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Malcolm Byrne is a Fianna Fáil councillor in Gorey, Co Wexford and European Young Leader
Most first-year college students came into the world during Bertie Ahern’s first year as taoiseach. They were born with The Spice Girls and Oasis playing in the background and Titanic and The Full Monty on the big screen. The Good Friday Agreement was signed and Ireland was moving into the era of the Celtic Tiger.
The teen years of Bertie’s Babies were marked by the biggest global economic crisis since the 1930s, as well as an ongoing revolution in technology that continues to change how we communicate and interact.
The once dominant Catholic Church has little influence on most of their lives, and those with an interest cheered almost unanimously at the results of last year’s marriage equality referendum.
In many ways, this age group have never had as many opportunities. Those in third level represent about 60 per cent of their age group (it was just 20 per cent in 1980), and up to 10 per cent more will take part in further education and training.
The world of Facebook, Twitter and Snapchat allows them to connect instantaneously. Where once a “community” was defined by your street or village, it can now refer to other who share your interests – no matter where they live in the world.
Still, these young people will also inherit enormous global political challenges: climate change, migration crises, issues of food and energy security, terrorism, balancing technology advances with the needs of security and privacy.
The biggest challenge of all, though, will be bridging the gap between those who feel that they are part of this brave new world and those who feel excluded.
Youth unemployment continues to run at twice the average national rate, and a significant minority of Bertie’s Babies will not go on to college or have training opportunities.
They will be particularly distrustful of the establishment pillars responsible for the economic crisis, which hit their families and communities hardest: politicians, bankers, big business.
Social media revolution
Karl Marx famously said that the revolution will come when the instruments of production are in the hands of the proletariat. With social media, that has happened.
News no longer follows the hierarchical structure handed down from the establishment via the likes of RTÉ and The Irish Times; indeed, these media are often distrusted by those who feel excluded. Facts do not matter; it is how the story is presented.
Witness the many young people who took part in the water charges protests in recent years. Seven of those arrested in connection with the Joan Burton Jobstown incident were between 14 and 18. It is highly unlikely that any of them were especially concerned about, or would be immediately affected by, water charges. But such protests represent an opportunity for a generation to kick back and voice frustration.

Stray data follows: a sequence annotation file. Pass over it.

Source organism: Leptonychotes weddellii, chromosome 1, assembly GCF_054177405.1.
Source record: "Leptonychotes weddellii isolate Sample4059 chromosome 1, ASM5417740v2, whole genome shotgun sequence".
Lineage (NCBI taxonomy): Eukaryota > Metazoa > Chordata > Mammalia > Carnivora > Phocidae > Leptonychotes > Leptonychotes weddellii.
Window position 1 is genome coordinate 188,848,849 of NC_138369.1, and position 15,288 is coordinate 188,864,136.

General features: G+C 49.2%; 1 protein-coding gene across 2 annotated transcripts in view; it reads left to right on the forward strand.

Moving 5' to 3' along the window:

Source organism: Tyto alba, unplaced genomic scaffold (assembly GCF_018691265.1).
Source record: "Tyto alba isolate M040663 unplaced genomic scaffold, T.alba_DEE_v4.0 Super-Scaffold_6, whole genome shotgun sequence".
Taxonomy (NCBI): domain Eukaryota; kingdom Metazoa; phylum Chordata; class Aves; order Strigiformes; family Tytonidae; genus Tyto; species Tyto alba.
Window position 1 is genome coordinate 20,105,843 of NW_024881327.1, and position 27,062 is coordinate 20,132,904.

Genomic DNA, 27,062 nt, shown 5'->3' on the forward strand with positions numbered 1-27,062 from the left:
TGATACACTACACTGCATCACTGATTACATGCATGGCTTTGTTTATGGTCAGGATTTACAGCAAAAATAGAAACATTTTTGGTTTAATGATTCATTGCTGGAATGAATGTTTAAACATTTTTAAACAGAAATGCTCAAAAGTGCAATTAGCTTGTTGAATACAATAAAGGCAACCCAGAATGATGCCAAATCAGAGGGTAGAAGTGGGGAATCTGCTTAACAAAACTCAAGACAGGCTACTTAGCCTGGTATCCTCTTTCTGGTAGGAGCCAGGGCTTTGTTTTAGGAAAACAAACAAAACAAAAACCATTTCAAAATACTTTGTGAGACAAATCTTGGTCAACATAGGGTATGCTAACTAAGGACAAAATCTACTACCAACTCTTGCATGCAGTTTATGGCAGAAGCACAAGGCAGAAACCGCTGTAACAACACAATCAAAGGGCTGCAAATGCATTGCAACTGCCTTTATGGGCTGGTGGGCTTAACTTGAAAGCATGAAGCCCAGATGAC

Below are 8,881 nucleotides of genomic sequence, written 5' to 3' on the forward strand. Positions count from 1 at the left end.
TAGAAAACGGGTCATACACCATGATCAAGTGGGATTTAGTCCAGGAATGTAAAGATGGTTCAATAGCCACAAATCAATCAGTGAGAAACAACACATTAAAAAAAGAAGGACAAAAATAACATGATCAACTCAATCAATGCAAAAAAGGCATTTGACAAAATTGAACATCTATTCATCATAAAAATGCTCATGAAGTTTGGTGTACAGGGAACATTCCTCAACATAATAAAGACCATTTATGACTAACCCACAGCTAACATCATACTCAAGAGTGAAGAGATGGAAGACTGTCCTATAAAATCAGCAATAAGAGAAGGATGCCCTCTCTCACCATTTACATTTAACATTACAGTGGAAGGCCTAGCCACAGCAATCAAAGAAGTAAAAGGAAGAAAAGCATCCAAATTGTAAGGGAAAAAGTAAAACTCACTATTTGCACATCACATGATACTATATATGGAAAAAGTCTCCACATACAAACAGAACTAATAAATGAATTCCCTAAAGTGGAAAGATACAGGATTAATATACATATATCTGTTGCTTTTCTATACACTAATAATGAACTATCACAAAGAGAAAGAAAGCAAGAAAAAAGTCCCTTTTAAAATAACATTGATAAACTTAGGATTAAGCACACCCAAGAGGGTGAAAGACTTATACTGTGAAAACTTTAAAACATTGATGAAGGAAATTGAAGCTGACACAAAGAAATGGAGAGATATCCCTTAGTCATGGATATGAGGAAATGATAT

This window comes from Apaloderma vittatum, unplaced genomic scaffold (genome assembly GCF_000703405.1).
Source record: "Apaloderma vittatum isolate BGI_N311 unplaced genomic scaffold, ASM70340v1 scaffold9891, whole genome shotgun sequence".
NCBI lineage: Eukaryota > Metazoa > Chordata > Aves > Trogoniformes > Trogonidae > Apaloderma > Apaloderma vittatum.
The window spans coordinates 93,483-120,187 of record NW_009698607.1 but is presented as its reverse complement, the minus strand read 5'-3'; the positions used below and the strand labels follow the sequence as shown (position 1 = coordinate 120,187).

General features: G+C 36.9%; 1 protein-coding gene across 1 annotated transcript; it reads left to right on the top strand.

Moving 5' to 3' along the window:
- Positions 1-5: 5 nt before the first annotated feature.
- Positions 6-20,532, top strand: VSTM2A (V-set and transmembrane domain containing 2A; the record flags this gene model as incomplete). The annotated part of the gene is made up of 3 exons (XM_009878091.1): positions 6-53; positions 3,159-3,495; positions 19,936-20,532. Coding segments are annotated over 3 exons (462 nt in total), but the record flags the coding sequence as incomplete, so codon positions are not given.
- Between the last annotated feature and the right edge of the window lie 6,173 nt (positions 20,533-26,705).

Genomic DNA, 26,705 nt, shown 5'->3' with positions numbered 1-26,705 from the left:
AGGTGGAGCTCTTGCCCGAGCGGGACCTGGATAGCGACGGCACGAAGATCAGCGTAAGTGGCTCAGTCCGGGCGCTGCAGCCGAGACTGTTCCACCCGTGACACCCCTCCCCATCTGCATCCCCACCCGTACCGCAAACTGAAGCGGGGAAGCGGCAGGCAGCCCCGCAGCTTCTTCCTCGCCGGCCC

I have always been proud of the fact that Ireland, unlike much of Europe, has not experienced the rise of a serious anti-immigrant political movement since the crash. However, as a local councillor I increasingly hear a backlash, especially among young people who feel excluded, who cannot get an offer of social housing or who are denied services because, they believe, “the foreigners can come here and get everything”.
This, of course, is not unique to Ireland. In the Brexit vote, the biggest divides were not in geography or class but in education. The Leave vote was 30 percentage points higher among those with only GCSEs compared with those with a degree. Only 18 per cent of those with no formal education voted Remain, compared with 81 per cent currently in full-time education.
In the US, Donald Trump’s presidential campaign has relied on emotions rather than statistics. The rise of the far right and far left across Europe highlights alienation from the system. A Politico survey of young European leaders this past summer overwhelmingly identified youth unemployment as the greatest challenge facing Europe’s young people.
Those who entered college this year will soon assume leadership positions in society. Those who don’t start college, or who leave school early, will be significantly more likely to be unemployed and to feel more excluded from the possibilities of a globalised Ireland.
Bridging that widening gap will be the biggest political challenge for Bertie’s Babies in the decades to come.
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